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Can I combine two sentences as follow:

  1. The victims of the club, who were half-starved for many years, need help.
  2. The victims of the club needing help were half-starved for many years.

I see the first one makes sense, but the second makes me confused.

Could you explain more to me? Thanks a lot.

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    Needing help without a preceding comma is restrictive, so it says that those victims who need help were half-starved, but if there were other victims, they were not.
    – Colin Fine
    Oct 10, 2022 at 4:01

2 Answers 2

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You are right. It is better to use the first version. (It focuses on 'The victims of the club need help'.)

The victims of the club, who were half-starved for many years, need help.- non-restrictive relative clause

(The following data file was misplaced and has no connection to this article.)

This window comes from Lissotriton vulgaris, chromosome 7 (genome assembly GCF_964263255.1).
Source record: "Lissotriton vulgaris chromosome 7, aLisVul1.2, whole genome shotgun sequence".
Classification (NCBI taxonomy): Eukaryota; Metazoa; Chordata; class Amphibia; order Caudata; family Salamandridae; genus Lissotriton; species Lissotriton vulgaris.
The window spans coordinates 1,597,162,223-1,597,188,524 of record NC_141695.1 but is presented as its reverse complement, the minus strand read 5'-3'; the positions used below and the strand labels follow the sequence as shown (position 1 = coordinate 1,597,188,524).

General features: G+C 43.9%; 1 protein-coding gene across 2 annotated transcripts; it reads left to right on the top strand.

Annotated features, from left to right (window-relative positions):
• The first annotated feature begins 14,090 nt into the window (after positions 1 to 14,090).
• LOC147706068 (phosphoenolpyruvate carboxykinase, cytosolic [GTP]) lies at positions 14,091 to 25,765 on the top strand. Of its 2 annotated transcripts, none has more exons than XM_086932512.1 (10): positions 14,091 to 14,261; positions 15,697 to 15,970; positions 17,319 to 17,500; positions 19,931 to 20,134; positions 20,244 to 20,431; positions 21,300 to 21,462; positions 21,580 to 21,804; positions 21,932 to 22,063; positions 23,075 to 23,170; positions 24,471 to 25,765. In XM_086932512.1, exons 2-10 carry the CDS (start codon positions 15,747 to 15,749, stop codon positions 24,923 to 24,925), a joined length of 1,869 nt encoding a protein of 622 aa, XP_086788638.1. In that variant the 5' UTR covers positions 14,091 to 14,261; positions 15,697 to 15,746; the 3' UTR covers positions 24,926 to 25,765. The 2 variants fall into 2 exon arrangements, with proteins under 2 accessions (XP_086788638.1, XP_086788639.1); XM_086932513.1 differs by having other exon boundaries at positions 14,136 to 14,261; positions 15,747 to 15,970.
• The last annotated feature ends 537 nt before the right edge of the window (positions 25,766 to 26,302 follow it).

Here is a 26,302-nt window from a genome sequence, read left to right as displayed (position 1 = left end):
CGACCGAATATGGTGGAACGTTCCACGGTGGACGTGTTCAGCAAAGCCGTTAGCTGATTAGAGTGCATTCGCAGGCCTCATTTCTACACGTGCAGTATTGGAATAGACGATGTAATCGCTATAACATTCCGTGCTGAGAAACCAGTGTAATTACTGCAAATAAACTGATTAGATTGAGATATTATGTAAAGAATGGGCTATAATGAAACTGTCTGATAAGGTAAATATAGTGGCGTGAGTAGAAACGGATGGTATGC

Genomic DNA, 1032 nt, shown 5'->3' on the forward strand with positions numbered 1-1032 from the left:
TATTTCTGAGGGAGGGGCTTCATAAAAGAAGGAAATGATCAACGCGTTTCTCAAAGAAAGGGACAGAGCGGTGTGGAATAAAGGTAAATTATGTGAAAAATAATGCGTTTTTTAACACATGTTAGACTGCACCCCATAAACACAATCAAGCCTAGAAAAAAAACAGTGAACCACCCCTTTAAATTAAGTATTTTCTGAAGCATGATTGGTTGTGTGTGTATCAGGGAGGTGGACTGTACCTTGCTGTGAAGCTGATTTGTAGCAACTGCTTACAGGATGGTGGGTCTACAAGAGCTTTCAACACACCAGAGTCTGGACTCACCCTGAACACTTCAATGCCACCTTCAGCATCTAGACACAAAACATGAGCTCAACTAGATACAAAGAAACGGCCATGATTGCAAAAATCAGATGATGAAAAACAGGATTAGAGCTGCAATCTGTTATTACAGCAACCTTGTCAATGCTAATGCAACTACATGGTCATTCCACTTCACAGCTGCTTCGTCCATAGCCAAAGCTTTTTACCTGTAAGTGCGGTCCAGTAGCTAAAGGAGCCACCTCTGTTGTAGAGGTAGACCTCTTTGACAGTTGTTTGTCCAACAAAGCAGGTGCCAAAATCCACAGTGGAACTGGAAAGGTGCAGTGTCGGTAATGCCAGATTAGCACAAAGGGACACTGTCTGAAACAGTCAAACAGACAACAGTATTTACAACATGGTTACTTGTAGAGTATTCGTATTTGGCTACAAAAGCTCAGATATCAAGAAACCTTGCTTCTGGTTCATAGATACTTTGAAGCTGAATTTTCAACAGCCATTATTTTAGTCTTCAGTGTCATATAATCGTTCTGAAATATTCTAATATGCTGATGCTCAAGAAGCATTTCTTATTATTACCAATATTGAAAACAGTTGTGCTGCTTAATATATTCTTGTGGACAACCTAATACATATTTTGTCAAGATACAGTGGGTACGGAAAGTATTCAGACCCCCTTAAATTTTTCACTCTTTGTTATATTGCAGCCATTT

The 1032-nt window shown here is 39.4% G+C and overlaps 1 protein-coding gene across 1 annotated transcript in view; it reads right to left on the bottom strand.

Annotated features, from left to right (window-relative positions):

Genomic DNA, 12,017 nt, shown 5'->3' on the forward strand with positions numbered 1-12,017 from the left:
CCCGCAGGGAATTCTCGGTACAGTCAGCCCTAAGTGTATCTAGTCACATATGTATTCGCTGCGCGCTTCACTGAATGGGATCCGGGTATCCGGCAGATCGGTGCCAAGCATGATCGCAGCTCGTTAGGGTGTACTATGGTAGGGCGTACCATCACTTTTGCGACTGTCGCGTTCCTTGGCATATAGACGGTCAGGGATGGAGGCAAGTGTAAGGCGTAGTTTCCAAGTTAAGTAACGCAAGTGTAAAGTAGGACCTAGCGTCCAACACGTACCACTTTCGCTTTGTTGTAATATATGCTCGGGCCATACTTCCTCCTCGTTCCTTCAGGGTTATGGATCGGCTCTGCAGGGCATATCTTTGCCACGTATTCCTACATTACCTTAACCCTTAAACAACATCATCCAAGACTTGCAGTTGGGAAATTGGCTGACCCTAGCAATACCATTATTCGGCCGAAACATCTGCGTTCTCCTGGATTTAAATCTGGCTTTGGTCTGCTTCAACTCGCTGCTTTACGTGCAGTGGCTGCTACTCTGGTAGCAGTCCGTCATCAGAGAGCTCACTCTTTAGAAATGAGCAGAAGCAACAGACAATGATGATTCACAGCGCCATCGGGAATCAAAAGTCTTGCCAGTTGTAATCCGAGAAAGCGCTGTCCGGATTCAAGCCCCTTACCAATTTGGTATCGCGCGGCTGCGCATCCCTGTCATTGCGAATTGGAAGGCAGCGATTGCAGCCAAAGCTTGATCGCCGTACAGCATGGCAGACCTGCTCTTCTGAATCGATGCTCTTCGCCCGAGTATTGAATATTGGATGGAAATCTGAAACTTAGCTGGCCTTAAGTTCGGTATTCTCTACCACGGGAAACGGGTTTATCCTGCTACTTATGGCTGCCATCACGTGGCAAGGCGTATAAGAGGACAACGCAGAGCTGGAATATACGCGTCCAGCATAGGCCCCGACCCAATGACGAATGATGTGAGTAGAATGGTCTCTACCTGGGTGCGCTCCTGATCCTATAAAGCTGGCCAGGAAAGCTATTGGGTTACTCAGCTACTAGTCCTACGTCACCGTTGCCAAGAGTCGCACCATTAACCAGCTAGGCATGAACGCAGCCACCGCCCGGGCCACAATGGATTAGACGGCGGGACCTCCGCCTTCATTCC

We use non-restrictive relative clauses to give extra information about the person or thing. It is not necessary information. We use commas in non-restrictive relative clauses.

The victims of the club needing help were half-starved for many years./The victims of the club who need help were half-starved for many years.- restrictive relative clause

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Both these sentences

The victims of the club, who were half-starved for many years, need help.

The victims of the club needing help were half-starved for many years.

can be inferred as "The victims (of the club) needing help were half-starved (for many years)." and "The victims (of the club) not needing help were not half-starved (for many years)."

To mean "all the victims (of the club) need help and all the victims (of the club) were half-starved for many years", your two sentences can be combined in different ways.

The victims of the club need help, they were half-starved for many years.

The victims of the club need help and they were half-starved for many years.

The victims of the club were half-starved for many years and need help.

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